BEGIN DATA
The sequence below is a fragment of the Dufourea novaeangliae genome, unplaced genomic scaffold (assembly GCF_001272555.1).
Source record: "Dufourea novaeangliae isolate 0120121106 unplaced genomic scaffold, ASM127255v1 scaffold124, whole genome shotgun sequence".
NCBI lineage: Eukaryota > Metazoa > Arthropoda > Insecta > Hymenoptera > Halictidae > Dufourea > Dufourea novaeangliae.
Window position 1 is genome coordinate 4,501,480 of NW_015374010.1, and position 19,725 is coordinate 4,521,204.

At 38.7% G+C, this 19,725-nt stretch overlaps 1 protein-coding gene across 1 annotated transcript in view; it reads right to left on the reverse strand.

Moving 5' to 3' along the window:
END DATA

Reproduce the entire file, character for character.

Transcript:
The sequence below is a fragment of the Dufourea novaeangliae genome, unplaced genomic scaffold (assembly GCF_001272555.1).
Source record: "Dufourea novaeangliae isolate 0120121106 unplaced genomic scaffold, ASM127255v1 scaffold124, whole genome shotgun sequence".
NCBI lineage: Eukaryota > Metazoa > Arthropoda > Insecta > Hymenoptera > Halictidae > Dufourea > Dufourea novaeangliae.
Window position 1 is genome coordinate 4,501,480 of NW_015374010.1, and position 19,725 is coordinate 4,521,204.

At 38.7% G+C, this 19,725-nt stretch overlaps 1 protein-coding gene across 1 annotated transcript in view; it reads right to left on the reverse strand.

Moving 5' to 3' along the window: